Dean Furstenberg explained in a letter to Dartmouth students on Tuesday that "the sentiments expressed are not an accurate reflection of my views on intercollegiate athletics."

Furstenberg did not deny writing the letter, however.

His original letter, addressed to Swarthmore College President Alfred Bloom on official Dartmouth College stationery, praised Bloom's decision to disband his school's football team. "Football, and the culture that surrounds it, is antithetical to the academic mission of colleges such as ours," he wrote, adding that a "close examination of intercollegiate athletics within the Ivy League would point to other sports in which the same phenomenon is apparent."

Despite his stated belief in the harmful nature of athletics in general, Furstenberg wrote that he values "athletic competition and those who engage in it."

He further retreated from what he called his "private" statements in an interview with the Valley News last week. He told the Hanover-area newspaper that "Dartmouth admissions has been responsive to football throughout time and quite supportive."

President James Wright, in the same letter, explained that Dartmouth's athletics program "is as strong as it has ever been." Pundits, though, have pointed to the football team's recent 1-9 season, following on the heels of several middling campaigns, as a reflection of athletic weakness.

Wright said other schools "have raised legitimate questions about athletics," though he says Dartmouth is not among those schools that have raised these "legitimate questions"—at least publicly. While the College has repeated this defense several times, many sports critics see the elimination of key teams as illegitimate.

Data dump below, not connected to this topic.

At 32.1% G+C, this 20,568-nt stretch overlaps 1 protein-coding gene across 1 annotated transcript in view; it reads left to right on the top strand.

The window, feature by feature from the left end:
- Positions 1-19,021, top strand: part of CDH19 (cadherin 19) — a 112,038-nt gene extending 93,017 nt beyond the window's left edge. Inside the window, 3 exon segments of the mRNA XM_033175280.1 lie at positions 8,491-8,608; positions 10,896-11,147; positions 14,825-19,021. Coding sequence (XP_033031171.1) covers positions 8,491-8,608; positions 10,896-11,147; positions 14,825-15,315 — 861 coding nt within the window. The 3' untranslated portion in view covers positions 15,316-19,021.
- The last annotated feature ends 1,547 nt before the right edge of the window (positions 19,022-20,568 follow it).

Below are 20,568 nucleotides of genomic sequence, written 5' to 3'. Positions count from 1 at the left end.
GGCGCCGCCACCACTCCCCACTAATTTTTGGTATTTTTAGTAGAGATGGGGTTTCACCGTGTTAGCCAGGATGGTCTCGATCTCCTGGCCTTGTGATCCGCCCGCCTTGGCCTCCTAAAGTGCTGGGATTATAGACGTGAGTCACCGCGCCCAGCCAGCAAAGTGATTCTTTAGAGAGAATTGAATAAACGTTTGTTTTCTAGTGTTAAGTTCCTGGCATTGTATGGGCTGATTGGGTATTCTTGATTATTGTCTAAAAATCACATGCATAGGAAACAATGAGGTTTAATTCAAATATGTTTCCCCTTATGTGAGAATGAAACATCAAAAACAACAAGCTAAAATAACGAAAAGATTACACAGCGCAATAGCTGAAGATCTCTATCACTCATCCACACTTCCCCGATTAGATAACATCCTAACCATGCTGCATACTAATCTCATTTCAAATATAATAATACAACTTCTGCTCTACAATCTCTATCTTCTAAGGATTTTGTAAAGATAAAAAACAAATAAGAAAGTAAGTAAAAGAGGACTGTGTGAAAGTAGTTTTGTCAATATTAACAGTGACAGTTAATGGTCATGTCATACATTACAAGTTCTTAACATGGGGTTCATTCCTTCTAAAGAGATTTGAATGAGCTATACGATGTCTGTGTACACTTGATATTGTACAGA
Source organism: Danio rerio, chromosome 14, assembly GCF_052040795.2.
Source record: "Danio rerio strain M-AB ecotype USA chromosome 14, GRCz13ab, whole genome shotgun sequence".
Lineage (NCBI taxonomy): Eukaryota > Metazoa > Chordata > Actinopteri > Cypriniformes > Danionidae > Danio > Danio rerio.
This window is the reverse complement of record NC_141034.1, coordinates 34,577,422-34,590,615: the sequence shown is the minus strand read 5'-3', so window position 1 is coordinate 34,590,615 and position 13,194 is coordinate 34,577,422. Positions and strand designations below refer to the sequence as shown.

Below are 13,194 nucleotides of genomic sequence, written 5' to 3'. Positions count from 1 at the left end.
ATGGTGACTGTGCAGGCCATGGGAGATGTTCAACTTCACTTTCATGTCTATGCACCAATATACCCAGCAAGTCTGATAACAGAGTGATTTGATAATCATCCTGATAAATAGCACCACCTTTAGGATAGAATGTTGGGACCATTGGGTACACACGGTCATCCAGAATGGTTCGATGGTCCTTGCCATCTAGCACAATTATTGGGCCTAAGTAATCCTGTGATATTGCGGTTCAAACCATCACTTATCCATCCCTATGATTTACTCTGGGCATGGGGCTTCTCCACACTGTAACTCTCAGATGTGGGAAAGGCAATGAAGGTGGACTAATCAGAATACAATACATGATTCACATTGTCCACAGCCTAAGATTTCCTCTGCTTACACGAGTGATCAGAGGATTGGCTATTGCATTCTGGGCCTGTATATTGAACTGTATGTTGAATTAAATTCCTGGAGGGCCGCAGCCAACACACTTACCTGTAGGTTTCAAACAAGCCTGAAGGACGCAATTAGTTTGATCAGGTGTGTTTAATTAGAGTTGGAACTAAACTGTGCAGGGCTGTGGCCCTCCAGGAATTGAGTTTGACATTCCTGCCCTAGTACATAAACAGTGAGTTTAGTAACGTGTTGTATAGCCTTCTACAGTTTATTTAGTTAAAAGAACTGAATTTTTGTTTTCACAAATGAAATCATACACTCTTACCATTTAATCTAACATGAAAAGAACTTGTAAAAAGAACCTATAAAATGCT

Wednesday, December 22, 2004

Football coach search update

No names, but good names are at least being consulted.

Here

Menashi Guest-Blogs for Sullivan

Editor Emeritus Steven Menashi '01 is guest-blogging for columnist Andrew Sullivan. Update: It seems Mr. Talcott beat me to posting this.

Beck has the goods...

on some nice web appearances by fellow alums James Panero '98 and Steven Menashi '01 here and here, respectively.

Review featured

The Review is now the featured newspaper of the Intercollegiate Studies Institute's Collegiate Network.

Here

Tuesday, December 21, 2004

Dartmouth Athletics Blog

Bill Wellstead '63 has started a must-read blog in response to Dean of Admissions Karl Furstenberg's admission that he seeks to derail Dartmouth sports teams. His Dartmouth Athletics site
will post letters and articles concerning the current crisis in the Dartmouth College Administration brought on by the revelation of a letter Karl Furstenberg, Director of Admissions and Financial Aid at Dartmouth, wrote on Dartmouth stationery four years ago concerning his negative feelings about football at Dartmouth and other sports in general.